To the Editor,
On October 2020, Sestili and Fimognari reported that acetaminophen (N-aetyl-para-aminophenol), commonly known as paracetamol, induces or worsens glutathione (GSH) consumption in elderly patients affected by early or mild coronavirus disease 2019 (COVID-19), thus greatly enhancing the risk of COVID-19 exacerbation in these patients.1 By early COVID-19, we mean the typical or commonly acknowledged symptomatology associated with the early phases of COVID-19, occurring usually when a patient stays at home, that is, fever and dyspnea, besides weakness and pain,2 despite the COVID-19 symptoms being particularly variable and complex andl only 50% of patients infected with severe acute respiratory syndrome coronavirus 2 (SARS-CoV-2) developing a forthright symptomatology.2 In any case, fever is one of the most common symptoms during the early stages of COVID-19, where people use paracetamol quite exclusively.
Reduction of GSH is a condition particularly severe for the individual’s antioxidant and anti-inflammatory response and it is comprehensible that its depletion is crucial for COVID-19 worsening. Moreover, Zhang and colleagues, recently showed that SARS-CoV-2 hijacks folate and one-carbon metabolism in the infected cell, by remodeling their biochemical turnover at the posttranscriptional level and going ahead with the de novo synthesis of purines.3 Figure 1 shows the fundamental role of GSH in one-carbon metabolism. SARS-CoV-2 uses the cytosolic serine hydroxymethyltransferase-1 to activate the one-carbon metabolism for de novo synthesis of purines2 and subtracting serine, and its precursor folic acid hijacks serine from producing cystathionine and therefore GSH (Figure 1). Reduction in plasma and intracellular GSH levels is typical in elderly patients,4 particularly if affected by metabolic syndrome,5 therefore if Sestili and Fimognari are right, elderly patients with prodromic COVID-19 symptomatology should not be treated with N-acetyl-para-aminophenol.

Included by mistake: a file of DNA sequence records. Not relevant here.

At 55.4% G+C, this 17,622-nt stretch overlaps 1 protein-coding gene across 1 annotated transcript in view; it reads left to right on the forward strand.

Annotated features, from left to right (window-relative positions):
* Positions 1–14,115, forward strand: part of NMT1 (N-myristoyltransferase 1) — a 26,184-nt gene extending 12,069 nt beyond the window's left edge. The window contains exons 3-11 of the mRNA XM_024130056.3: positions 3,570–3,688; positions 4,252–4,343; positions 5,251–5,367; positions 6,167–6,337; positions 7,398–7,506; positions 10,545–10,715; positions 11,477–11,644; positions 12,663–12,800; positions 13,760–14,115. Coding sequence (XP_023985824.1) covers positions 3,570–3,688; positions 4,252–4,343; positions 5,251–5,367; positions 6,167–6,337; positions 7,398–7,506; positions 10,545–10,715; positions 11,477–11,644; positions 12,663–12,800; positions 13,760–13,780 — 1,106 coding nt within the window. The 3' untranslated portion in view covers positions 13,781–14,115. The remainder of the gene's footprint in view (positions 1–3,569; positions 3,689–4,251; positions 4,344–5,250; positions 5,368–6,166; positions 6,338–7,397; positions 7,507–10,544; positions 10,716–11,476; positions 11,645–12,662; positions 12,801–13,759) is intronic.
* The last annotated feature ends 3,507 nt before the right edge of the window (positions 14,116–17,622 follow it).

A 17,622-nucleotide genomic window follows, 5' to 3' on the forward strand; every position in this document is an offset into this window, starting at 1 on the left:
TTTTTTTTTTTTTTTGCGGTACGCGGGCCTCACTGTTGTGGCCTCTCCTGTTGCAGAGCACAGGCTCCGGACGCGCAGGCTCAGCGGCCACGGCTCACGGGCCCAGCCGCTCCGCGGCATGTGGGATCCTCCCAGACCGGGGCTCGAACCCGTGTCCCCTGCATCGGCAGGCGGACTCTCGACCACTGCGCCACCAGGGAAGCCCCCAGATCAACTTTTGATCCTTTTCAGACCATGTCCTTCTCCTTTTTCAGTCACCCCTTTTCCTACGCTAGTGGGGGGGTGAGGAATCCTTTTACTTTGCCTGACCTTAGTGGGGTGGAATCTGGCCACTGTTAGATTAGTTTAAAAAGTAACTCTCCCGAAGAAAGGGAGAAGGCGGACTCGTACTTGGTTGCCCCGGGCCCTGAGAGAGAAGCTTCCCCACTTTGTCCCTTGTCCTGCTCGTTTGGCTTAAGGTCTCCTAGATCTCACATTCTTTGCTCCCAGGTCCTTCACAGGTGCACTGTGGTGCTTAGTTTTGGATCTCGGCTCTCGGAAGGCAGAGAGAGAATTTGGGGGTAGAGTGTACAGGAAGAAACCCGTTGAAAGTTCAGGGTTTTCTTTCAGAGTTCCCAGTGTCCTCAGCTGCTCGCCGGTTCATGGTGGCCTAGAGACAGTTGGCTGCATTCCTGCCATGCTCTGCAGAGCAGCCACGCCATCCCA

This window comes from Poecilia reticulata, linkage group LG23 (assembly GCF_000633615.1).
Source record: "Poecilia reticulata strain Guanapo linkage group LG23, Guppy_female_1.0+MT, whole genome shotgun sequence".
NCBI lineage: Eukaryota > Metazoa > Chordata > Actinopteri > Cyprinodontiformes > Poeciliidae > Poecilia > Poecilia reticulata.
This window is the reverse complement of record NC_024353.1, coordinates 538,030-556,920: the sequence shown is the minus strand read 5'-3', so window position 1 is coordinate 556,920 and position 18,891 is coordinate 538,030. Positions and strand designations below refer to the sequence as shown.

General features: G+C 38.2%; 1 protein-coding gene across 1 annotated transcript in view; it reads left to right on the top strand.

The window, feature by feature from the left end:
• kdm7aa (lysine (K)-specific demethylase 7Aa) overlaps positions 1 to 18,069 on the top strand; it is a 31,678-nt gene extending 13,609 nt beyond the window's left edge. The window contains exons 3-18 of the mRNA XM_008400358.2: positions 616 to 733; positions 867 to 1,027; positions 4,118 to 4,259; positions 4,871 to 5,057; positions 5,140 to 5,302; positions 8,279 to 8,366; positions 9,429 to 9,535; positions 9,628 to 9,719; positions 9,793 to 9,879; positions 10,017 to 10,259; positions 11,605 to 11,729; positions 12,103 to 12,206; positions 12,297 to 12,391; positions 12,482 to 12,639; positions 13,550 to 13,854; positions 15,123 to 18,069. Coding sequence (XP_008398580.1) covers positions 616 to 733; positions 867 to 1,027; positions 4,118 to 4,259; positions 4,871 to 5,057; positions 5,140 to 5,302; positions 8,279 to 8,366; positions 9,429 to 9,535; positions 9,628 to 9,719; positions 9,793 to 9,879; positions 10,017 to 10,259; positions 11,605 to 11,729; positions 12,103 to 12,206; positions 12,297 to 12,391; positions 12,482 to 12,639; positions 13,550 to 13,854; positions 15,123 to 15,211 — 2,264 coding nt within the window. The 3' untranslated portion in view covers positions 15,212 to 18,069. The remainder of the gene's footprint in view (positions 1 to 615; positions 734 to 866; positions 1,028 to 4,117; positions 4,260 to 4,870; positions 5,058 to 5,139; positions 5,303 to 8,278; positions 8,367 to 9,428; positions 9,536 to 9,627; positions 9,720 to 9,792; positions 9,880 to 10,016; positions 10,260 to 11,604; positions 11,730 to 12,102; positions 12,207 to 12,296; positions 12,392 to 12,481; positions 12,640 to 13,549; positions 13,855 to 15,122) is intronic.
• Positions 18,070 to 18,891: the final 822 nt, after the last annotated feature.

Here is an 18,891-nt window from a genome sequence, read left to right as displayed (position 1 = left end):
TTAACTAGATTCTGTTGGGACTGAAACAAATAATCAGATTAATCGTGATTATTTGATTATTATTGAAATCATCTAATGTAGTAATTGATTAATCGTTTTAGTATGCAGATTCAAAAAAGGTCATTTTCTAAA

In addition, Sestili and Fimognari considered the hypothesis that COVID-19 severity may be caused via a glucose-6-phosphate dehydrogenase deficiency, which parallels GSH decrease.6, 7 Actually, in those cases, a warning was forwarded about the use of Tylenol®-paracetamol, which finally is not recommended.8 Despite some wise recommendations, Linda Geddes spoke about “The fever paradox,” reporting how much paracetamol was abused in the healthcare market to address the symptoms of COVID-19 in its early development and prevent crowding in hospitalization.9 In Italy, a civil outcry from some physicians, practitioners, and family doctors, is expanding the debate, even in politics, about how best to treat COVID-19 at home. The civil legacy of these professionals was arranged to prevent the huge concern of elderly people treated with simple paracetamol, counseled to wait under paracetamol therapy for reduced symptoms, yet then often undergoing rapid exacerbation and in many cases even death while being hospitalized.
Suter and colleagues recently created an algorithm of the best and simplest home therapy for mild symptoms in early COVID-19, to prevent hospitalization.10 In their retrospective observational study, the control cohort (45 patients on 77; 58.44%) received paracetamol as home therapy, whereas in the cohort of patients following a recommended protocol only 6 of 86 (6.98%) used paracetamol as the leading therapy. The rate of hospitalization was 1.2% for patients undergoing the recommended protocol and 13.1% (p = .007) for patients using predominantly paracetamol, that is, 44 cumulative days of hospitalization (recommended) versus 481 (controls).10 This evidence shows that using paracetamol at home to treat mild COVID-19 symptoms, particularly in older adults with comorbidity, greatly enhanced the risk of hospitalization for dyspnea from interstitial pneumonia, so increasing the huge concern of crowding the intensive care units. Possible causes of this exacerbation might be the activation of prothrombotic mechanisms, currently reported as the leading pathogenetic cause of COVID-19, alongside endothelial dysfunction.11 Actually, GSH modulates platelet functions12 and deep venous thrombosis, which may occur in severe COVID-19, and worsens GSH levels by enhancing glutathione peroxidase.13